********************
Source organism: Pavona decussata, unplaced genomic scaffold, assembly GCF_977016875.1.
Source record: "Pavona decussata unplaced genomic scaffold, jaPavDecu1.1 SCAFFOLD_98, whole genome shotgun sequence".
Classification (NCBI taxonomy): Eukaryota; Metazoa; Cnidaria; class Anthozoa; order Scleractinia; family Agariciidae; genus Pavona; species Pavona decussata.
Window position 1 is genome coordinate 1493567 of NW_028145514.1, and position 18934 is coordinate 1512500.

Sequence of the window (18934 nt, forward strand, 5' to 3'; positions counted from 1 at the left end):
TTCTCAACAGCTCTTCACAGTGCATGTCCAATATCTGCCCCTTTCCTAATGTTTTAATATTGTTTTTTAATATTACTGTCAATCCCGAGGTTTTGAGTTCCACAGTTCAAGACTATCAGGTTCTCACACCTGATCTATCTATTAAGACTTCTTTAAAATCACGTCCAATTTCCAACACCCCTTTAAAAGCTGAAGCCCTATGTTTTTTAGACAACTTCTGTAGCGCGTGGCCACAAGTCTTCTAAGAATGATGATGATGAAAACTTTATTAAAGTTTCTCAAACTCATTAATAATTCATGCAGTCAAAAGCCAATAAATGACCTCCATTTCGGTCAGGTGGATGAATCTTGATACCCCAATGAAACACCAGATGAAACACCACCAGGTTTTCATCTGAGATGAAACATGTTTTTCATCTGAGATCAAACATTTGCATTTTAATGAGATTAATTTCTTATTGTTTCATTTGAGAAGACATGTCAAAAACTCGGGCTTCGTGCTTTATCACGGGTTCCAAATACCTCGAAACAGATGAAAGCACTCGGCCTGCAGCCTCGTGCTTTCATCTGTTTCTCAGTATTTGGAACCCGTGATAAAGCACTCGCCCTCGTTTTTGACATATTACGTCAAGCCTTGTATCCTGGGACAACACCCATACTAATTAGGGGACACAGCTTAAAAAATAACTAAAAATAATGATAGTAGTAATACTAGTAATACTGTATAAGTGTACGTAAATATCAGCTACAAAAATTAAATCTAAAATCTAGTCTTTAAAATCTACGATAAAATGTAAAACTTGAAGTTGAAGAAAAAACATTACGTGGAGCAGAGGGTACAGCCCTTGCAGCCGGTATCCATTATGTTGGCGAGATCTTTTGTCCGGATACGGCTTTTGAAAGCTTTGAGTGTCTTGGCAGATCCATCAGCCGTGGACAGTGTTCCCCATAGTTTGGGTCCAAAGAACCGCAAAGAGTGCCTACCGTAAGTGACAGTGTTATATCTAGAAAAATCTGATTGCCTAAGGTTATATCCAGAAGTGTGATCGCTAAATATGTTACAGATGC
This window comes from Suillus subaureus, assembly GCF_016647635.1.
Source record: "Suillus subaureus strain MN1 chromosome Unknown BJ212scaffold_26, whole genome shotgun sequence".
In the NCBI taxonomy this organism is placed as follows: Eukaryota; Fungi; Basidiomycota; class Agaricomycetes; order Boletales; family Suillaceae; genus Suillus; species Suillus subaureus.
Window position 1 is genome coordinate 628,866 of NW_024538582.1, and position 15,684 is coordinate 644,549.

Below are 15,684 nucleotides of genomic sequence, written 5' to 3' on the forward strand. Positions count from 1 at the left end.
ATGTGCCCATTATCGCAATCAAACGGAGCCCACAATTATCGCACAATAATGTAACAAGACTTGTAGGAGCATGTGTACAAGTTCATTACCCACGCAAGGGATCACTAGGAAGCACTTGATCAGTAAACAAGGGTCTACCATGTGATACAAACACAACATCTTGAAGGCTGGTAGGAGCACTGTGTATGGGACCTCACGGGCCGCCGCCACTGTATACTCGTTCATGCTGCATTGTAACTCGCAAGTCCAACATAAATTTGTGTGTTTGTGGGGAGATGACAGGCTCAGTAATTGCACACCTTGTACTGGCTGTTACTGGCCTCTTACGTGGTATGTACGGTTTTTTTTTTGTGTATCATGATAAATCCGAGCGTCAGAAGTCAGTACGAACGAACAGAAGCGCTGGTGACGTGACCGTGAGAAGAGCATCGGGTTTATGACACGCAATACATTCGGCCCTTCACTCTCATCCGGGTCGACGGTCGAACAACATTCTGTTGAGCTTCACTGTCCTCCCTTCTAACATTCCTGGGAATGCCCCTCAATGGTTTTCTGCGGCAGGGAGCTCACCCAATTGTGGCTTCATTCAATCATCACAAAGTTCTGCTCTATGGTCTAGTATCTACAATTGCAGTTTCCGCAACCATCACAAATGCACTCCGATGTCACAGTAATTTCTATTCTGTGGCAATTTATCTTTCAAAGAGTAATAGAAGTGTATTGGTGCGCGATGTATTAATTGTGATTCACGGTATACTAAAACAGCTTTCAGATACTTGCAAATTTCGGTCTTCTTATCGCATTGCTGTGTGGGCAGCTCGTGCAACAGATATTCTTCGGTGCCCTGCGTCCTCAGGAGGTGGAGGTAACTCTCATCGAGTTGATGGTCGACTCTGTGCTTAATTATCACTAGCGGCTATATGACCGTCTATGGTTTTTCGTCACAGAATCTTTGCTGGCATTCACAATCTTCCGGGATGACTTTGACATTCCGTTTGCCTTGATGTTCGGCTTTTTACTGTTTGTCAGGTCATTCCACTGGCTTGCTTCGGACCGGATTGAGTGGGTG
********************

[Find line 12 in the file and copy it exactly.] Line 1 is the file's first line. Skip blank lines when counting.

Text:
ATGTGCCCATTATCGCAATCAAACGGAGCCCACAATTATCGCACAATAATGTAACAAGACTTGTAGGAGCATGTGTACAAGTTCATTACCCACGCAAGGGATCACTAGGAAGCACTTGATCAGTAAACAAGGGTCTACCATGTGATACAAACACAACATCTTGAAGGCTGGTAGGAGCACTGTGTATGGGACCTCACGGGCCGCCGCCACTGTATACTCGTTCATGCTGCATTGTAACTCGCAAGTCCAACATAAATTTGTGTGTTTGTGGGGAGATGACAGGCTCAGTAATTGCACACCTTGTACTGGCTGTTACTGGCCTCTTACGTGGTATGTACGGTTTTTTTTTTGTGTATCATGATAAATCCGAGCGTCAGAAGTCAGTACGAACGAACAGAAGCGCTGGTGACGTGACCGTGAGAAGAGCATCGGGTTTATGACACGCAATACATTCGGCCCTTCACTCTCATCCGGGTCGACGGTCGAACAACATTCTGTTGAGCTTCACTGTCCTCCCTTCTAACATTCCTGGGAATGCCCCTCAATGGTTTTCTGCGGCAGGGAGCTCACCCAATTGTGGCTTCATTCAATCATCACAAAGTTCTGCTCTATGGTCTAGTATCTACAATTGCAGTTTCCGCAACCATCACAAATGCACTCCGATGTCACAGTAATTTCTATTCTGTGGCAATTTATCTTTCAAAGAGTAATAGAAGTGTATTGGTGCGCGATGTATTAATTGTGATTCACGGTATACTAAAACAGCTTTCAGATACTTGCAAATTTCGGTCTTCTTATCGCATTGCTGTGTGGGCAGCTCGTGCAACAGATATTCTTCGGTGCCCTGCGTCCTCAGGAGGTGGAGGTAACTCTCATCGAGTTGATGGTCGACTCTGTGCTTAATTATCACTAGCGGCTATATGACCGTCTATGGTTTTTCGTCACAGAATCTTTGCTGGCATTCACAATCTTCCGGGATGACTTTGACATTCCGTTTGCCTTGATGTTCGGCTTTTTACTGTTTGTCAGGTCATTCCACTGGCTTGCTTCGGACCGGATTGAGTGGGTG